Food

Time for mithai

more-in

From kaju barfi to gujiyas and mysorepak, the Malayali’s Diwali sweet plate is pan-Indian

Time for mithai

When Tikamji Joshi from Gujarat set up a mithai and namkeen shop, Annapoorna, in Cochin (old Kochi) in 1944, he introduced something new to the lifestyle of the Malayali.

Until then the only sweetmeats known to us were the golden-brown unniappams, the payasam and once in a while, an ariyunda. Even barfis, jalebis and ladoos were rare.

Milan Joshi, Tikamji’s grandson, declares with pride that today, Malayalis are his biggest customers. He moved his mithai shop from Mattancherry in West Kochi to the heart of Ernakulam, on Kaloor Kadvathara Road, a few years ago to scale up operations. This Diwali, he is to open another branch at Panampilly Nagar.

Time for mithai

Today, Kochi offers traditional sweets from Gujarat, Bengal, Rajasthan, UP, Bihar and Tamil Nadu. “We have found that people like to try out something new every time,” he says. For the season, Milan has brought down a team of 15 mithaiwalas from Mumbai to meet the demand. In addition to the traditional sweets he has for the season are mithais made with dry fruits, which are popular since they are seen as being healthier.“We have mithais made with natural fruits like mango, custard apple and black berries. These are priced at ₹1,800 for a kilo.”

Narendra Shantilal’s ‘Shantilal Sweets’ on Gujarati Road in Mattancherry has been a hub of north Indian sweets since 1953, finding mention in several travel books as a place for mithai and namkeen (sweet and savoury snacks). Famous for four traditional items—kaju barfi, peda, jalebi and ladoos— Narendra says the days when people ate three to four pieces of sweets in one go are now over. “Everyone is health-conscious and control their sugar intake.” Hence he says there has been a dip in sales.

Time for mithai

However, Diwali is a time when mass orders from business houses find him working extra time. He too has roped in additional staff to prepare and package sweets. His speciality includes four varieties of cashew based sweets and flavoured khoya barfis. “We are readying the mithai packets that are generally distributed as Diwali gifts,” says Narendra, adding that they have orders running upto 500 kgs approximately.

Time for mithai

Dry fruits replace sugar

Bengali sweets came to the city about three years ago when Amit Sarkar set up Bikash Babu Sweets. This Diwali orders have been pouring in, and they will be making around 42 tonnes of sweets, which include orders of close to 59,000 mithai boxes (as gifts).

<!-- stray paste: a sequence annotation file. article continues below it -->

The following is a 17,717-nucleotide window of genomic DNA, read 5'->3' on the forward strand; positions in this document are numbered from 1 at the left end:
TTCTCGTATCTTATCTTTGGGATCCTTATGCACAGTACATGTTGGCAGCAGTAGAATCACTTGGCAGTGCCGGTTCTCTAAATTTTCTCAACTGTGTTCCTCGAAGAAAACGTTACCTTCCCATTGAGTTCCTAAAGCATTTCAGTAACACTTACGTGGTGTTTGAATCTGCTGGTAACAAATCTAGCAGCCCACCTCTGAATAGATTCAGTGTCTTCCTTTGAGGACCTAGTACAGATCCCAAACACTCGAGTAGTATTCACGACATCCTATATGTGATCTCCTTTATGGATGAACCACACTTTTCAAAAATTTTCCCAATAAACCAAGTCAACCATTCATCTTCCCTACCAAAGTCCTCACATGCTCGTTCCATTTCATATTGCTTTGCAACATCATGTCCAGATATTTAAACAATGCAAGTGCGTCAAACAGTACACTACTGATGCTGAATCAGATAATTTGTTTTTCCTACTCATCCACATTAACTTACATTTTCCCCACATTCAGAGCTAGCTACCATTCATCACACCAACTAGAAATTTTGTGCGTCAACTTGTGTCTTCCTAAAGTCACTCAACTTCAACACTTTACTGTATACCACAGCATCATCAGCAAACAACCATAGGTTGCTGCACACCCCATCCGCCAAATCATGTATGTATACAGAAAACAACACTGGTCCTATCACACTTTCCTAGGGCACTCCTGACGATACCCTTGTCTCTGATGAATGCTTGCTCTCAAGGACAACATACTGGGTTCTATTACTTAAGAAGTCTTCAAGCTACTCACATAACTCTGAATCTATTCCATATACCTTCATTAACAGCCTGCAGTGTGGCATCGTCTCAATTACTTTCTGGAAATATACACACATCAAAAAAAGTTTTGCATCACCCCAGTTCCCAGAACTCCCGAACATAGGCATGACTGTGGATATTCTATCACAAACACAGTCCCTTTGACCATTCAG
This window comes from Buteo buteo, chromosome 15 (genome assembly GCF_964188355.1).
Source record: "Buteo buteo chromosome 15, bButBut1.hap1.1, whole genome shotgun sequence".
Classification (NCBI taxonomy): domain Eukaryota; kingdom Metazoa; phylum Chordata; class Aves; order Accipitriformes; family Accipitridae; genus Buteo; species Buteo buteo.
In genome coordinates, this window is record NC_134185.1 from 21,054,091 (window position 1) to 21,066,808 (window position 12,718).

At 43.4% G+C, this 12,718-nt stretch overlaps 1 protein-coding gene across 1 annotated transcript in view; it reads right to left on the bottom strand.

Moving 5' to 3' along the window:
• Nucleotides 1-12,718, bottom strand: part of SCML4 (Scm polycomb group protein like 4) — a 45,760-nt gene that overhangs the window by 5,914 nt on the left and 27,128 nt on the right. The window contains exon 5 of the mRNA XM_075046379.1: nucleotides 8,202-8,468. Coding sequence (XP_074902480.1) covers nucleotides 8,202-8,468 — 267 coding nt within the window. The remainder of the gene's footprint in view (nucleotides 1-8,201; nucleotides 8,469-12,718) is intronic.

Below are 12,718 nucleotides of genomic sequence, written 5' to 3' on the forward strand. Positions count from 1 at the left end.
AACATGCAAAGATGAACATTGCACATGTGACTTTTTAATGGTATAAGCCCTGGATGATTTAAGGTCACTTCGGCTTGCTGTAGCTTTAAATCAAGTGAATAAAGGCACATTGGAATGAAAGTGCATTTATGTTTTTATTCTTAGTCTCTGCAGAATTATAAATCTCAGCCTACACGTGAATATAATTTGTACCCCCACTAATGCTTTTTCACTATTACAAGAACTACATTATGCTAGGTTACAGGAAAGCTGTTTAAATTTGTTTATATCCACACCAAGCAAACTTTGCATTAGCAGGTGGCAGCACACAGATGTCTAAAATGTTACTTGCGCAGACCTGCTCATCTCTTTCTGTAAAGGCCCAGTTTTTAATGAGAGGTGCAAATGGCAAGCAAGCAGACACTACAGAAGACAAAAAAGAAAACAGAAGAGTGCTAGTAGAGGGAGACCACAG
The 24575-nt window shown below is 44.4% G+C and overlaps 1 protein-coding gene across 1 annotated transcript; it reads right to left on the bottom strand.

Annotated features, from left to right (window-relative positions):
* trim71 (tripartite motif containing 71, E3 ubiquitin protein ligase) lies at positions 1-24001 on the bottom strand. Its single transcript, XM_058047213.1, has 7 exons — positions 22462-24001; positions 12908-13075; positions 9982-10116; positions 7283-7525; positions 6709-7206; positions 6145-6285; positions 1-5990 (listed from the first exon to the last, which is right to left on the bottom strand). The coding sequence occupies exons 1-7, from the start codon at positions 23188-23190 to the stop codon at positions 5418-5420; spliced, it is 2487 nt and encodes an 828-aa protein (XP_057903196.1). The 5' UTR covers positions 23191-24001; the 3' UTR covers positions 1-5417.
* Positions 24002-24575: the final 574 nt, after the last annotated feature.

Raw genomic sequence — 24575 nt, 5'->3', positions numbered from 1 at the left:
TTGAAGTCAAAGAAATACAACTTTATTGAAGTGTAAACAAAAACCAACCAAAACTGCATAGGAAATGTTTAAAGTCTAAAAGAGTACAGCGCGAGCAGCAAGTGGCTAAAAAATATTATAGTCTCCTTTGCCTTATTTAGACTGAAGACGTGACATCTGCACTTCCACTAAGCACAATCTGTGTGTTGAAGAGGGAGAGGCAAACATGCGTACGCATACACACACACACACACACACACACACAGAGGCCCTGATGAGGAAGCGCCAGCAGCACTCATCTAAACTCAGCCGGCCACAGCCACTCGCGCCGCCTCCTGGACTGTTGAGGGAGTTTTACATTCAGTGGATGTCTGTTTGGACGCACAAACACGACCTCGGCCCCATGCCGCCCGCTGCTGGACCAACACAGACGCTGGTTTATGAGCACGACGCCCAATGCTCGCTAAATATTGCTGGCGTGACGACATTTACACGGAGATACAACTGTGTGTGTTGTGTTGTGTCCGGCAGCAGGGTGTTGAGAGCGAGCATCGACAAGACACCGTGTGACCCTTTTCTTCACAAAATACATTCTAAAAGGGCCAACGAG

The specials include eight types of mithai made of dry fruits such as fig, dates and others. “Our corporate clients asked specifically for sweets without sugar, hence the dry fruits which are naturally sweet,” says Amit.

The season’s other specials include gujiya, a fried dumpling with a sweet filling of khoya and dry fruits. Ghee laddoos are also popular this time of the year. “People have their individual likes and choices. For example, the Marwari community prefers the combination of gujiya, ghee laddoo and a khoya-based sweet in their mithai box,” he says. A kilo of each costs ₹ 650.

Next to payasam, what the Malayali holds closest to his heart is probably mysorepak, a traditional sweet, which is believed to have its origins in Tamil Nadu.

With the kind of mysorepak Sri Krishna Sweets brought to the market, the way the sweet was appreciated changed. The melt-in-the-mouth golden-yellow Mysurpa as they call it, is the flagship sweet of the company, which has over 60 stores around the country. The kitchens are in Coimbatore, the head quarters, Hyderabad and Mumbai.

Diwali is an especially busy season with the kitchens handling huge volumes to cater to different markets. While the southern part of India prefers ghee-based sweets, it is mainly kaju-based for the rest of India. The company also handles huge online sales during Diwali. “We have over 250 sweets and savouries in our range. For this Diwali, we have introduced gift boxes with an assortment of these in interesting combinations,” says Vaishnavi Krishnan, director of Sri Krishna Sweets.

She adds that the three launches for the season are—‘Aura Glitter’, which is an assortment of traditional Tamil sweets and savouries such as mysorepak, kaimurukku, muthucharam, mixture, barfi and athirasam packed into a tub; ‘Sweet Treat’ is a tin box of ghee and kaju sweets and the third one, ‘Fiesta’ is a combination of roasted nuts (almond and cashew) along with mysorepak.

Why you should pay for quality journalism - Click to know more

Related Topics Food
Recommended for you
This article is closed for comments.
Please Email the Editor

Printable version | Dec 15, 2019 12:59:38 PM | https://www.thehindu.com/life-and-style/food/diwali-mithai-in-kochi-is-mainly-a-north-indian-affair/article29785637.ece

Next Story